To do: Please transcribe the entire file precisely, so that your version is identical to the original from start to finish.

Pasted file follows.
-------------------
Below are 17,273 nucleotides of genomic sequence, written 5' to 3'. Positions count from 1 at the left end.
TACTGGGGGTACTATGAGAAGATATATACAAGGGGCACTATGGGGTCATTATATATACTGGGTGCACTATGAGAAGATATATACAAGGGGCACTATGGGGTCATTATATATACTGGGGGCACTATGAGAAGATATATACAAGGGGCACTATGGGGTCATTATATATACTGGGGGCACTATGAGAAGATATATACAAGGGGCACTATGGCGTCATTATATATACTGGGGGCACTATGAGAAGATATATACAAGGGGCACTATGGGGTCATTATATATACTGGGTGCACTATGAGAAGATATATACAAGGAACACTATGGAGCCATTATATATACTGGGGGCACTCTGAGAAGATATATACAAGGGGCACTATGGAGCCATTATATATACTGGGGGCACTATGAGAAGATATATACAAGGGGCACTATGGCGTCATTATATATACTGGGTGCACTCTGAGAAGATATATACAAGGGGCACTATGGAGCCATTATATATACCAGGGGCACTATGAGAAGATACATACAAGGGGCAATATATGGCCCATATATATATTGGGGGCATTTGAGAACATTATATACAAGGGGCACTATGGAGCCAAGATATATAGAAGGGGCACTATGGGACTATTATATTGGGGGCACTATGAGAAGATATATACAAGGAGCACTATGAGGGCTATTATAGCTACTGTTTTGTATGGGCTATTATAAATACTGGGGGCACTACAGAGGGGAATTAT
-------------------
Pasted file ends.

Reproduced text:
Below are 17,273 nucleotides of genomic sequence, written 5' to 3'. Positions count from 1 at the left end.
TACTGGGGGTACTATGAGAAGATATATACAAGGGGCACTATGGGGTCATTATATATACTGGGTGCACTATGAGAAGATATATACAAGGGGCACTATGGGGTCATTATATATACTGGGGGCACTATGAGAAGATATATACAAGGGGCACTATGGGGTCATTATATATACTGGGGGCACTATGAGAAGATATATACAAGGGGCACTATGGCGTCATTATATATACTGGGGGCACTATGAGAAGATATATACAAGGGGCACTATGGGGTCATTATATATACTGGGTGCACTATGAGAAGATATATACAAGGAACACTATGGAGCCATTATATATACTGGGGGCACTCTGAGAAGATATATACAAGGGGCACTATGGAGCCATTATATATACTGGGGGCACTATGAGAAGATATATACAAGGGGCACTATGGCGTCATTATATATACTGGGTGCACTCTGAGAAGATATATACAAGGGGCACTATGGAGCCATTATATATACCAGGGGCACTATGAGAAGATACATACAAGGGGCAATATATGGCCCATATATATATTGGGGGCATTTGAGAACATTATATACAAGGGGCACTATGGAGCCAAGATATATAGAAGGGGCACTATGGGACTATTATATTGGGGGCACTATGAGAAGATATATACAAGGAGCACTATGAGGGCTATTATAGCTACTGTTTTGTATGGGCTATTATAAATACTGGGGGCACTACAGAGGGGAATTAT